- A developer was fixing a bug that let hackers steal funds from virtual wallets
- But the developer accidentally left a second flaw in its systems
- When the user tried to undo the damage by deleting the flaw in the code, this locked the funds in the wallets permanently
- The only way to reverse the issue is a ‘hard-fork’, but not everyone supports this
If you’ve invested in the cryptocurrency, Ethereum, you may want to check that your funds are safe.
More than £200 million ($280 million) of the virtual currency, ether, has been lost after a developer accidentally deleted a vital part of the code while trying to fix a flaw to stop hackers.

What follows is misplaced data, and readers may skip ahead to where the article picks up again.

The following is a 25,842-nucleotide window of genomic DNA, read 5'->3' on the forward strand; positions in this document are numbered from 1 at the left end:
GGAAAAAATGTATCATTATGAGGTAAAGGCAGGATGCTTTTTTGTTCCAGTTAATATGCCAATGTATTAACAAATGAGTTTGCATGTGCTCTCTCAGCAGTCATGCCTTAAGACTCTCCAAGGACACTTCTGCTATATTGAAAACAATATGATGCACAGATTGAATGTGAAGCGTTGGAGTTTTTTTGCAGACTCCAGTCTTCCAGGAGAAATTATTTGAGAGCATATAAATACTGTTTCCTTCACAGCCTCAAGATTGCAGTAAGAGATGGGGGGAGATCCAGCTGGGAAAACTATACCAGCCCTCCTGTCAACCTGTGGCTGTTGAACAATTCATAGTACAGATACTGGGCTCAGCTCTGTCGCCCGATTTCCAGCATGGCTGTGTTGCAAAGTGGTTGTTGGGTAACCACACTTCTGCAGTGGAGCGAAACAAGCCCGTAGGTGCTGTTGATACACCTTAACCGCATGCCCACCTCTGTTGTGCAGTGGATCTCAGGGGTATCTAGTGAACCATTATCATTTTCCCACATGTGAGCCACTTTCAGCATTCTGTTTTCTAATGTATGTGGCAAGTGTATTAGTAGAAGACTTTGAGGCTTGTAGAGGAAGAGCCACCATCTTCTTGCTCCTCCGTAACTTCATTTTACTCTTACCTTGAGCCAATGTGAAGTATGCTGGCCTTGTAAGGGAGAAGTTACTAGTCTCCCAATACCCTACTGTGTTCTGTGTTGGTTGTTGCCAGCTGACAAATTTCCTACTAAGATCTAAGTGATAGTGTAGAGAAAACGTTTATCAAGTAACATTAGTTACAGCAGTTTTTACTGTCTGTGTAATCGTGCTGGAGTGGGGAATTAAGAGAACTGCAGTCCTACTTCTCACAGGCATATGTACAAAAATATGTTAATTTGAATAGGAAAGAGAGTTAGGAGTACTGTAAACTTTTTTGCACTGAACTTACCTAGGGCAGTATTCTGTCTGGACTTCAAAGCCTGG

Experts describe the error as a ‘suicide’, and predict that this loss is roughly 20 per cent of the entire Ethereum network.
While you might expect such a huge loss to be caused by a hack, it was actually destroyed by accident, according to Parity, the developer that built the digital wallets in which ethers are stored.
To access and transfer funds, multi-signatory wallets require several people to enter secure keys.
Yesterday, Parity was fixing a bug that let hackers steal funds from several multi-signatory wallets.
But the developer accidentally left a second flaw in its systems that allowed one user to become the sole owner of every multi-signature wallet.
When the user, known as ‘devops199’ realised what had happened, they tried to undo the damage by deleting the flaw in the code.
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